Nanga Parbat and Everest vs Manaslu: The Two Faces of Winter 8,000’ers

“Spoiler alert! Our chances of success are very, very slim,” wrote David Gottler from a frozen base camp at the foot of Nanga Parbat’s Rupal Face.

Yet Gottler has been planning this expedition since his previous visit in the winter of 2013-14. “I think we have enough expertise, but please know that so many stars have to align perfectly for us to have a fighting chance,” he noted.

David Gottler works on Nanga Parbat’s Rupal Face Base Camp yesterday. Photo: David Gottler

No summit? So what?

Tackling the Rupal Face of Nanga Parbat in winter is remarkable enough, especially by a small team of four, using fair means. The summit is secondary. Success will be to live to tell the tale.

Same for Jost Kobusch on his nearly insane Everest climb, with all the difficulty standards set to maximum: solo, in winter, up the West Ridge. Kobusch does not even plan to reach the summit. Rather, he aims to look at the Hornbein Couloir, then maybe summit next year.

A climber rarely gets so much attention while insisting that he will not reach the top. Still, he dares to expose himself to death, yet remains convinced that he will survive to return next year, as he did last winter.

Jost Kobusch’s track up Everest’s Lho La on December 24. Graph: Reality Maps

Addicted to Everest

Kobusch is back to Lobuche after a first foray up his route, in which he ventured alone up the icefall leading to the Lho La. There, he set up a Camp 1 on the windswept col and spent Christmas Eve in absolute solitude, holding a mug of tea inscribed with the message, “I am an addict”. It was a present from his mom.

The loneliest Christmas Eve in the world? Jost Kobusch at the Lho La on Everest.


Herding cats on Manaslu

Then, there is Manaslu: On Christmas morning, Alex Txikon, Iñaki Alvarez, Oswald Pereira (and probably some more climbers) went up to Camp 1 for the night. The plan was to proceed to Camp 2 on Sunday since the ropes had been reportedly fixed. But bad weather made everyone retreat back to Base Camp. They’ll be there for the next couple of days.

The current progress of climbers on Manaslu is not so simple to track and report. Mainly, because there is not a single expedition, but nor are there separate, clearly defined teams. Instead, what we have is an uncertain number of people progressing up the normal route by expedition siege tactics. The structure is as follows:

First, a single agency — the powerful Seven Summit Treks — manages the only climbing permit on the mountain so far. Their business-oriented approach includes many types of climbers, and they are always ready to offer personalized deals.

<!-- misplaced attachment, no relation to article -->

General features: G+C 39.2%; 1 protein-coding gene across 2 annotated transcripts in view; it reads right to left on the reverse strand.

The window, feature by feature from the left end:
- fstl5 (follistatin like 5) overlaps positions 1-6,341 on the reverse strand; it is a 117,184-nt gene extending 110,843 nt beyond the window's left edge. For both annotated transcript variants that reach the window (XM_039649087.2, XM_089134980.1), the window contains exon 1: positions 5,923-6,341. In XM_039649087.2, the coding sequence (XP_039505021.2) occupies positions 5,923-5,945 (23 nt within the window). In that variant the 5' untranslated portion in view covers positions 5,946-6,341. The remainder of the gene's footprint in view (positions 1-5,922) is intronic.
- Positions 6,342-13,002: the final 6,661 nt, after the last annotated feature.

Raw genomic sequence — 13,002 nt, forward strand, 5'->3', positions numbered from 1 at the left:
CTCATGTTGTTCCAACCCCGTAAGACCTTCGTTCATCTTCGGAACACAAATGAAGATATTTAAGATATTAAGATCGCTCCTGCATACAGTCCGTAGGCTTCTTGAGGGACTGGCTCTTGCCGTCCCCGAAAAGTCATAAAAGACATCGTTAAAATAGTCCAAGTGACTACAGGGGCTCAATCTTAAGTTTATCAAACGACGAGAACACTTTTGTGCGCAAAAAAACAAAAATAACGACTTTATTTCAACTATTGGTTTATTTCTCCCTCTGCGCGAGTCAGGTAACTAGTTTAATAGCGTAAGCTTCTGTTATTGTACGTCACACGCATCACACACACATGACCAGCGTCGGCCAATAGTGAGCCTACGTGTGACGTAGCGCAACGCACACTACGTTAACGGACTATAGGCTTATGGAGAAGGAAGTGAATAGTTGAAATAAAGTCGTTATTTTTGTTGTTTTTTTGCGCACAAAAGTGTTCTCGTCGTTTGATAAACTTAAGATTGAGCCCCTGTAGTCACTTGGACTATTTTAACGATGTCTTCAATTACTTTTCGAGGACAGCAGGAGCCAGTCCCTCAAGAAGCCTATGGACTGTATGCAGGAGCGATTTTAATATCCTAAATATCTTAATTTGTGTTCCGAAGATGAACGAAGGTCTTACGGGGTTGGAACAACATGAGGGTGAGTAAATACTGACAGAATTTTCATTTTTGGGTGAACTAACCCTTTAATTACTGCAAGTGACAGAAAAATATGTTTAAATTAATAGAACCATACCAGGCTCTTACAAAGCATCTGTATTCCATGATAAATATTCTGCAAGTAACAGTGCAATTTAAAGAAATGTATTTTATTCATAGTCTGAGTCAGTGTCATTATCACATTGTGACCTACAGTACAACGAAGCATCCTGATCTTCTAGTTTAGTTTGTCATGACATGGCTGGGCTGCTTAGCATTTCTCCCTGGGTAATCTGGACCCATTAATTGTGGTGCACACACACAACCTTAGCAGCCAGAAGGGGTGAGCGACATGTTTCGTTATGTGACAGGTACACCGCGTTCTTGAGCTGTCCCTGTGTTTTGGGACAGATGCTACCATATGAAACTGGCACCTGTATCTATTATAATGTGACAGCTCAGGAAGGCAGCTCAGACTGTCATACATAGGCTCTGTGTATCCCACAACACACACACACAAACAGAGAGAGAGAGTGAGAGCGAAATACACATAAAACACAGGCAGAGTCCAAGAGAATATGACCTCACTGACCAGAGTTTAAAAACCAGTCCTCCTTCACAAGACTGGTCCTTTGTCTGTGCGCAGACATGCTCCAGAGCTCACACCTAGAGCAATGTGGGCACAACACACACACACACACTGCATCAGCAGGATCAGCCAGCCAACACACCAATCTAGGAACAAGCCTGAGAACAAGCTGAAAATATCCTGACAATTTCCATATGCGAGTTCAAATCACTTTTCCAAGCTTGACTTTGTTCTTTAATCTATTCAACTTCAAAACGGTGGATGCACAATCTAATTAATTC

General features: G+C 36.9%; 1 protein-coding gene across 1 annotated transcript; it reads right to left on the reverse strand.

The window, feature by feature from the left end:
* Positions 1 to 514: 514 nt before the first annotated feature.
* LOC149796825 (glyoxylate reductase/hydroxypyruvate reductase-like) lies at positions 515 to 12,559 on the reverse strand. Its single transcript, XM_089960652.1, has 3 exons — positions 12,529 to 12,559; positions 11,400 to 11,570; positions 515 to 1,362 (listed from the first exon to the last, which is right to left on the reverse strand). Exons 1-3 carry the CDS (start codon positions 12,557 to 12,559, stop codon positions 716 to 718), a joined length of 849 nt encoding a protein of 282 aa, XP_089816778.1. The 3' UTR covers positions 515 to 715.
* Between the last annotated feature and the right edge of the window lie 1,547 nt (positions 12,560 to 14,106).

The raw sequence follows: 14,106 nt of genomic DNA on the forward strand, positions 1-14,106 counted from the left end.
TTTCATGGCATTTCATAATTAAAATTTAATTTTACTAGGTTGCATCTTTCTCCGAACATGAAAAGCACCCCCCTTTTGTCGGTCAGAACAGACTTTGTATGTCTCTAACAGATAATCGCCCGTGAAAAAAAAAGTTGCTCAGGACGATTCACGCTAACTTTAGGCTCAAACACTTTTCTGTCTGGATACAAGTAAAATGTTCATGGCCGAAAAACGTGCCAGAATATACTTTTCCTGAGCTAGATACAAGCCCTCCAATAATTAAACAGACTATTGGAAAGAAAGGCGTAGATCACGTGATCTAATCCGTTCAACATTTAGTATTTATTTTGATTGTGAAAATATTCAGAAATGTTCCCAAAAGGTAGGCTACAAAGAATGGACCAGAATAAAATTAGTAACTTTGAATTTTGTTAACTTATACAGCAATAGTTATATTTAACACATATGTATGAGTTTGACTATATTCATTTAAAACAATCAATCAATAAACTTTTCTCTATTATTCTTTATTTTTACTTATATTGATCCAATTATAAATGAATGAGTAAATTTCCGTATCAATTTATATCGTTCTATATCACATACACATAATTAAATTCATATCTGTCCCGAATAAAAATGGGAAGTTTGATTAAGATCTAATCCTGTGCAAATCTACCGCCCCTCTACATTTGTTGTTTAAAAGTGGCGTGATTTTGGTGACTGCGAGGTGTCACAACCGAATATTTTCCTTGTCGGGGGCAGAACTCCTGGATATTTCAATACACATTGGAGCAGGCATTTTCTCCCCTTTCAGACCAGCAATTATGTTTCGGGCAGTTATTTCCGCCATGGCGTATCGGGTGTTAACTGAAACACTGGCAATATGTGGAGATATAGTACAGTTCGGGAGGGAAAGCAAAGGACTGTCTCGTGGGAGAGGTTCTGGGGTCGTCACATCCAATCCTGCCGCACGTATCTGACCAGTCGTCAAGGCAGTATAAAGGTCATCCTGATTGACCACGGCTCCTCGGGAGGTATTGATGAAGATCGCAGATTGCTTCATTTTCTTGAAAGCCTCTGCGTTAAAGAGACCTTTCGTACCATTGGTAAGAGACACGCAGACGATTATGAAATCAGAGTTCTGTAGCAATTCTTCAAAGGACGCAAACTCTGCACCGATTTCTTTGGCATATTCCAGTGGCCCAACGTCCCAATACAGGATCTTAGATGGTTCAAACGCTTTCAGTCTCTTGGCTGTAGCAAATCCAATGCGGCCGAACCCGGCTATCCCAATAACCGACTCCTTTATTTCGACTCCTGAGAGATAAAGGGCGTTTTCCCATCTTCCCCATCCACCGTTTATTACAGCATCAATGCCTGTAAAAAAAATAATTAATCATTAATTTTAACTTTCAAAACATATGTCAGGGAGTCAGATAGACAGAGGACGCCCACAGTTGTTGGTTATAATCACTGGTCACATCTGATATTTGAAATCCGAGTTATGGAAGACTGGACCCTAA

A group of experienced Sherpas is in charge of the rope fixing. The experienced climbers on the mountain remark that all the Nepalis are friends whom they know well from previous expeditions. According to Alex Txikon, the atmosphere in Base Camp is good, and so far everyone is doing their best.

Txikon, Chhepal, Alvarez and another Nepali climber offer a brief puja before departing for Camps 1 and 2. Photo: Sendoa Elejalde


Old-time expedition climbing

Then we have a heterogeneous group of climbers of varied experience, skills, and strength. Some may rely on the help of a personal Sherpa, others carry their own gear and supplies and set their own high camps. Some are in teams, others are individuals willing to share the work on the mountain.

In this sense, this is not so different from what we saw on 8,000m peaks in a normal season 20 years ago. Everyone follows the same route and the same line of ropes at more or less the same time, but there aren’t enough Sherpas to do everything — fix ropes, set camps, carry supplies and oxygen, break trail.

In this sense, winter Manaslu is unlike the hyper-commercialized peaks in other seasons. Everybody will have to work hard if they want a summit chance. And every individual will depend in some way on the rest. As we saw in so many expeditions of the 1990s and 2000s, climbers will have to get together and agree on a common strategy. Most will accept some kind of leadership, for the common good.

Sirdar Chhepal Sherpa, in a file image from Manaslu last year. Photo: Alex Txikon


The fight for the narrative

It’s especially difficult to cover such a hybrid expedition. Each team (or individual) communicates the experience differently. Some wish to stay anonymous and just quietly climb. Others must manage professional climbing careers and sponsors, so they are very careful about what they say. Others simply speak their minds.

Gear at Camp 1 on Manaslu. Photo: Alex Txikon

Cooperation or chaos?

So what to expect, not only from Manaslu this winter but from heterogeneous expeditions in general? Two options: Either teamwork develops into fruitful dynamics, helping both progress and the information provided, or we end up with a sense of chaos, with persistent gaps and unanswered questions. This happened on last winter’s K2 expedition and this summer on Broad Peak. In both cases, the public perception of the climb suffered even as people lost their lives.

What of winter K2?

There is one more case this winter which represents the other side of the style spectrum: the still tentative commercial K2 expedition by Grace Tseng of Taiwan. Here, a single Nepali outfitter (Dolma Expeditions) fully supports a single climber.

In Tseng’s case, things are straightforward. Tseng foots the bill, plans the expedition, climbs as she prefers, and reports what she deems suitable. However, we haven’t heard news from her for a long time. Is she even going ahead at all? Time is beginning to press against her project, and with Omicron surging around the world, travel is not getting any easier.

Grace Tseng on a previous Himalayan expedition. Photo: Grace Tseng